Weiszmiller said she had completed training and was ready to be processed out to Germany when military police showed up at the barracks and told her and another female soldier they weren’t going anywhere.
“They searched our lockers, found some personal letters from friends and decided they were going to kick us out for being gay,” she said.
Weiszmiller said the justification for the search was shaky, at best.
“They alluded to the fact that we had been at a party with a group of trainees on post, and it was all female,” she said. “There was nothing crazy going on. We were a female company. Since we were all females there, they were watching us.”
“From what I understand, they ended up kicking 62 people out from that company when it was all said and done,” she said. “It was a big witch hunt, which is kind of what the Army did back then.”
“We were fined a month’s pay for being gay,” she said. “We were arrested and charged with homosexuality.”
Ultimately, Weiszmiller said she and the soldier arrested at the same time were brought to the general’s office and coerced into signing their other than honorable discharge papers under threat of court- martial.
At that point, Weiszmiller said she “closed the door on that part of my life, never to reopen it again” for more than 30 years.
“My uncles and cousins were career Navy. Dad was Air Force. I was pretty much told not to rock the boat back then,” she said.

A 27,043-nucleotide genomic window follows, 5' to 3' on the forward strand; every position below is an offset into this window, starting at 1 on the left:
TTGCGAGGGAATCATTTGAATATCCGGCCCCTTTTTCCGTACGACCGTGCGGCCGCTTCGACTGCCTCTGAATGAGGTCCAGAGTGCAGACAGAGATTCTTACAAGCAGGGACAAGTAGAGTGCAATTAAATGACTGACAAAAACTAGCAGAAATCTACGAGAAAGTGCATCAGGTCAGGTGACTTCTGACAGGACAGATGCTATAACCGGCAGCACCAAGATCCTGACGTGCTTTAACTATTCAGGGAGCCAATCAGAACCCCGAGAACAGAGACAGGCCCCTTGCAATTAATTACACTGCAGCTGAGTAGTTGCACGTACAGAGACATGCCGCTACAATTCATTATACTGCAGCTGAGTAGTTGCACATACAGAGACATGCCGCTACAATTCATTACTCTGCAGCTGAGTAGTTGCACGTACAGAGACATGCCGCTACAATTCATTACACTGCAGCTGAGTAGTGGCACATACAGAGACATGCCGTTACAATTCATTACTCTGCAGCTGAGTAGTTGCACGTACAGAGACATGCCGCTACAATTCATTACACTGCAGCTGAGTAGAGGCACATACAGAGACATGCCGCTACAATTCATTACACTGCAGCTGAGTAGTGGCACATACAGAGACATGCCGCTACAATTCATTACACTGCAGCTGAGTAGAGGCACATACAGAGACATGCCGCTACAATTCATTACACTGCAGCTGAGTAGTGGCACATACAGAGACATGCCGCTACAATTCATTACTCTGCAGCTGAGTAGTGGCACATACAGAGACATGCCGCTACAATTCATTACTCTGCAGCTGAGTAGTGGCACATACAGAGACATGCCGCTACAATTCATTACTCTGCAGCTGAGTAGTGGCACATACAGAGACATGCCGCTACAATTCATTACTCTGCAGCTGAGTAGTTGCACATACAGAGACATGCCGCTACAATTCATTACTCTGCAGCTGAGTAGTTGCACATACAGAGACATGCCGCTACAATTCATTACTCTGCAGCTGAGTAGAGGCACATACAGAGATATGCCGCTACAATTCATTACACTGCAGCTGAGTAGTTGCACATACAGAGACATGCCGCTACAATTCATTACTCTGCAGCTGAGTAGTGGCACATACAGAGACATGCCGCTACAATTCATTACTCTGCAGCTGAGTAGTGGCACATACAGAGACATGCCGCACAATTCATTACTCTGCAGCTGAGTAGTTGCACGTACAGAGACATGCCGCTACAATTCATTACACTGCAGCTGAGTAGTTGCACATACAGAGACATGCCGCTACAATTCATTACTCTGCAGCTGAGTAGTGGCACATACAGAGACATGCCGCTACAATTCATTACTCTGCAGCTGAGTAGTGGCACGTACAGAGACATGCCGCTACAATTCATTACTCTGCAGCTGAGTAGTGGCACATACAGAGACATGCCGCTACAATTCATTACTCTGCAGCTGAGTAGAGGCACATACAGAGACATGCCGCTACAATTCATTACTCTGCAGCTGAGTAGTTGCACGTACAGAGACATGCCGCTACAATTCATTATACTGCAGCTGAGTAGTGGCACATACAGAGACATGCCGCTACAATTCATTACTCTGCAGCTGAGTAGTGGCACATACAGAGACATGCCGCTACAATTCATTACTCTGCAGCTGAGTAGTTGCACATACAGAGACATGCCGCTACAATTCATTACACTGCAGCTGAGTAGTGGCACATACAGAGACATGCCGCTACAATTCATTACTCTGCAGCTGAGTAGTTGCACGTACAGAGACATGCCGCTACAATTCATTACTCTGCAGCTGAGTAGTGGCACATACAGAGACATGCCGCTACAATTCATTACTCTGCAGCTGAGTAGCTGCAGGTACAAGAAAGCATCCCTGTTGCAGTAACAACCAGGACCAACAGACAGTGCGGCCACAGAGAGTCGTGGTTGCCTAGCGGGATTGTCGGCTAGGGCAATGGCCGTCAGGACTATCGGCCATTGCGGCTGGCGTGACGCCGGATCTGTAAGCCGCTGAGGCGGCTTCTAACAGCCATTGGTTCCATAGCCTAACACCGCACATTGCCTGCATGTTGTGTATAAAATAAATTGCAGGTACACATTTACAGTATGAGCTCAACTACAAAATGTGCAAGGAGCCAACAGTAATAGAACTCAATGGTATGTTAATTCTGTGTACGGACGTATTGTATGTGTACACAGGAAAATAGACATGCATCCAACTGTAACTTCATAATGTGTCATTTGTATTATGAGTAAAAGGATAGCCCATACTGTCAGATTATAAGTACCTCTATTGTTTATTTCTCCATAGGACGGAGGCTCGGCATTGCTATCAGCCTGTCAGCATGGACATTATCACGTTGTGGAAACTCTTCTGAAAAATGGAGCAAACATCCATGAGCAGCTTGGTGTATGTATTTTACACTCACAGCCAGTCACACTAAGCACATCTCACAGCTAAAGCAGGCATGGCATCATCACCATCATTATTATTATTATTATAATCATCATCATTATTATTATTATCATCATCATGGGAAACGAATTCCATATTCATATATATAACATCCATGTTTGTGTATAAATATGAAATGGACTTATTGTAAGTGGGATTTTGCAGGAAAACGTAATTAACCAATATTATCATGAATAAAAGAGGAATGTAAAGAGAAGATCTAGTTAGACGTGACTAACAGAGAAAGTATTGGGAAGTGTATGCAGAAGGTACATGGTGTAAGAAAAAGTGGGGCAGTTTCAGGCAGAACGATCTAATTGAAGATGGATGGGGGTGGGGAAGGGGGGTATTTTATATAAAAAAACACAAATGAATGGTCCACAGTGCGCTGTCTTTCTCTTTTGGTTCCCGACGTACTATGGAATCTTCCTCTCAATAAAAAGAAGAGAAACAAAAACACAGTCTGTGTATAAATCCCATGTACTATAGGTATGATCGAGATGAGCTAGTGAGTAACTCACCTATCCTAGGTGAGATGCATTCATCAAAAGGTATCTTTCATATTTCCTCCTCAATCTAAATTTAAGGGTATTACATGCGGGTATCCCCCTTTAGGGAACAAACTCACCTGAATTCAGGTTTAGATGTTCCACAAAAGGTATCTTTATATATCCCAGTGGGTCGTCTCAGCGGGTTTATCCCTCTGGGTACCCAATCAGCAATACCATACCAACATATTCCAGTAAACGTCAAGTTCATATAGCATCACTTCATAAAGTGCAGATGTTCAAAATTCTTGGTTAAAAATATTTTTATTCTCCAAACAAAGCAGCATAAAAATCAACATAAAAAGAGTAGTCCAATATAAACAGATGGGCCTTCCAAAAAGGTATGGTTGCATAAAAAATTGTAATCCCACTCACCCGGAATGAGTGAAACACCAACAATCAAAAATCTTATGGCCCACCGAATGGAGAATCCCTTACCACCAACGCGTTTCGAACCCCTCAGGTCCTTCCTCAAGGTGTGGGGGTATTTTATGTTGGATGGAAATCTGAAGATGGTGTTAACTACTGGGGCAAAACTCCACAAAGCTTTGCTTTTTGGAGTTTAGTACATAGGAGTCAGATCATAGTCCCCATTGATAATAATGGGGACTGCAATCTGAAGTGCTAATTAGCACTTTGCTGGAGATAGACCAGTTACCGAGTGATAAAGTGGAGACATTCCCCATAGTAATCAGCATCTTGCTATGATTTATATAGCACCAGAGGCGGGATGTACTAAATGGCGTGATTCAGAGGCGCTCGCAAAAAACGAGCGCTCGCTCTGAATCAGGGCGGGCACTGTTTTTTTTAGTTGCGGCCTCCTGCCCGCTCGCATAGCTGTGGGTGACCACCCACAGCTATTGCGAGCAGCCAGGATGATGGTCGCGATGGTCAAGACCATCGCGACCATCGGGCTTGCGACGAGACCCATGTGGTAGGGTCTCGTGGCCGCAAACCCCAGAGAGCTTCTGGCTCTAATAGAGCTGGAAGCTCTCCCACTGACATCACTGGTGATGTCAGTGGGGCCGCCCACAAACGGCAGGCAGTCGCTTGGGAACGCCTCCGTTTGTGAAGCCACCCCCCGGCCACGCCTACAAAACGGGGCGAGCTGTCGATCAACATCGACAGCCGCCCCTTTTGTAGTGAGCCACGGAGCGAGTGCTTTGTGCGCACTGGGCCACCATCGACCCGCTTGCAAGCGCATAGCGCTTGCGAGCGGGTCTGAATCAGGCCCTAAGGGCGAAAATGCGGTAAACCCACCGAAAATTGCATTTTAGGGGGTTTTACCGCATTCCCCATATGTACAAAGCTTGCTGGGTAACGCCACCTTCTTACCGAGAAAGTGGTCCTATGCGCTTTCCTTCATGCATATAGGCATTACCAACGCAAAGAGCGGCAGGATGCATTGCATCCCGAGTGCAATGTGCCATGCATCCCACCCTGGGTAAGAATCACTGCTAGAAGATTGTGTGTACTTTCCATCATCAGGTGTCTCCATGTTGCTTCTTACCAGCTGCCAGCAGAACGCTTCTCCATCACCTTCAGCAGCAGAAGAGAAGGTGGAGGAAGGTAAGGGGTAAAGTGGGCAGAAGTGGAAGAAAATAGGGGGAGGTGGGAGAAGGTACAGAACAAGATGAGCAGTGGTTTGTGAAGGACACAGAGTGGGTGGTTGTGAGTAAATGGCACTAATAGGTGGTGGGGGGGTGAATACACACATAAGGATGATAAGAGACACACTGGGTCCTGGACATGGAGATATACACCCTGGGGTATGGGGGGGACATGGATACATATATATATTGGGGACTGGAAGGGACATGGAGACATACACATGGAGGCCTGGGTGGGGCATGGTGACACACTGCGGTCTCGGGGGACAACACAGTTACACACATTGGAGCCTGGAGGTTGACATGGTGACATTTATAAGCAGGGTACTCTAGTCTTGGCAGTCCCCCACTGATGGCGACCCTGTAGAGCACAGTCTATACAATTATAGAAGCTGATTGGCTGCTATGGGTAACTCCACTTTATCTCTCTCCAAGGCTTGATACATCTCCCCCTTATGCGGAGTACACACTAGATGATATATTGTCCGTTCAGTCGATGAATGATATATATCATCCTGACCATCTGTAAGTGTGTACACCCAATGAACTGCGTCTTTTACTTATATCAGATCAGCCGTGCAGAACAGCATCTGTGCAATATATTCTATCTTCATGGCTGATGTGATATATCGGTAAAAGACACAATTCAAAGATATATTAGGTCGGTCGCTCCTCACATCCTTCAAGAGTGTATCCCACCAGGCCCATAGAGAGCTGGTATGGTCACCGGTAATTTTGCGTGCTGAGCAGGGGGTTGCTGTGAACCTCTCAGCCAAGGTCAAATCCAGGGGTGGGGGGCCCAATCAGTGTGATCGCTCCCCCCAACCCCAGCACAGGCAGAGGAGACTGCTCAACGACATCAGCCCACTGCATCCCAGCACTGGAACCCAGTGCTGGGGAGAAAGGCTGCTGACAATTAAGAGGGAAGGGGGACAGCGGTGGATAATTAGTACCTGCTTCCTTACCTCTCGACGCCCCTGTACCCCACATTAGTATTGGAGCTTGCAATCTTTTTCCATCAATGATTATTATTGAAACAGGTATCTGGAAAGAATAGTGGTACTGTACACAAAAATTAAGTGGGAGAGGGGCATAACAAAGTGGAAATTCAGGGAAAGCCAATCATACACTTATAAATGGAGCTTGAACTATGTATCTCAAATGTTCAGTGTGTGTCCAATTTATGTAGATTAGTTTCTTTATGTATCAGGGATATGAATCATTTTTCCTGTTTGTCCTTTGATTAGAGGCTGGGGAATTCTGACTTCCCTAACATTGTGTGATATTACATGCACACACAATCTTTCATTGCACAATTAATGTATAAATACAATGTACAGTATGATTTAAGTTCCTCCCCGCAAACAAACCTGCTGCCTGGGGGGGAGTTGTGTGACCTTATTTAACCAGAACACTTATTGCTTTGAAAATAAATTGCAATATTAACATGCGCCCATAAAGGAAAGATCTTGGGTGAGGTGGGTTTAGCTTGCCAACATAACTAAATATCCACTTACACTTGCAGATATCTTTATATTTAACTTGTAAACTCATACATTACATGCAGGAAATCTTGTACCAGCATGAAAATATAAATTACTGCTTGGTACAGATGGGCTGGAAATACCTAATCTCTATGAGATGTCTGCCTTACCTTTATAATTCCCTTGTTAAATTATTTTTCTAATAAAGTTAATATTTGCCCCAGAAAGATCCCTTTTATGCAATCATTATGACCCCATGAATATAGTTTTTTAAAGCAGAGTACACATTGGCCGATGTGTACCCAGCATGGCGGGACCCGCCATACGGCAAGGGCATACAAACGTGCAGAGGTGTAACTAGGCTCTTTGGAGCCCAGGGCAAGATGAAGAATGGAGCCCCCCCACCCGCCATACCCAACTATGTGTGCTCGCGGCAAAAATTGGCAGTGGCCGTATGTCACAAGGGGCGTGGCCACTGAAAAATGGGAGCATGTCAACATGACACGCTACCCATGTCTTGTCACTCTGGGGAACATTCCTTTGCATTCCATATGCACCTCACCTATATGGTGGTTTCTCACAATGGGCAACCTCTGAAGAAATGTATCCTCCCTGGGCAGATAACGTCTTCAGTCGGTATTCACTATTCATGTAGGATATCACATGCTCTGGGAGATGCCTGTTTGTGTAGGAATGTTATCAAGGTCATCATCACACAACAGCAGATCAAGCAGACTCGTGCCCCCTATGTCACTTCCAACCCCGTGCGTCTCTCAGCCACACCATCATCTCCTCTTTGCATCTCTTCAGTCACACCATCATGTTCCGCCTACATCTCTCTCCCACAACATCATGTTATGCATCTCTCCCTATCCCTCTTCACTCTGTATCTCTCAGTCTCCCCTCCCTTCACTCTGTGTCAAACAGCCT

Weiszmiller went on with her life, working as an emergency medical technician for a while and as a nurse for 20 years. She said she believes her military experience left her traumatized in a way that contributed to her having reckless tendencies and addictions. Methamphetamine abuse got her into repeated scrapes with the law.
“Methamphetamine is the devil’s drug. ... When addiction rears its ugly head, we’re like a tornado: We just uproot everything in our path and ruin all the lives around us,” she said.
It was the threat of prison in 2012 that prompted Weiszmiller to reconnect with her military past.
“I asked, ‘What if I’m a veteran?” she said, adding that the simple question prompted Oklahoma County prosecutors and defense attorneys to steer her into a veterans diversion program that has helped her turn her life around.
“Divine intervention in the guise of David Prater,” she calls it now. “Our district attorney has a soft spot for veterans.”
“I’m sober 27 months, and it’s different this time,” she said, adding she expects to get her master of business administration degree from Southern Nazarene University in about eight weeks.
Weiszmiller said one of the requirements of the veterans diversion program was that she seek whatever veterans assistance was available, which prompted her to request that her discharge be upgraded so she would qualify for benefits.
“I’m not asking for unreasonable things,” she said. “I’m just asking for the ability to get medical treatment (and disability benefits).”
The turnaround in the military’s attitude toward gays has been dramatic, Weiszmiller said.
Thirty-five years ago, Weiszmiller appeared before a general who told her she was “a disgrace to the uniform.”
Recently, she met retired Maj. Gen. Rita Aragon, the governor’s Cabinet secretary of veterans affairs, through the veterans diversion program.
“She thanked me for my service,” Weiszmiller said. “That’s the dichotomy of the whole military service right there.”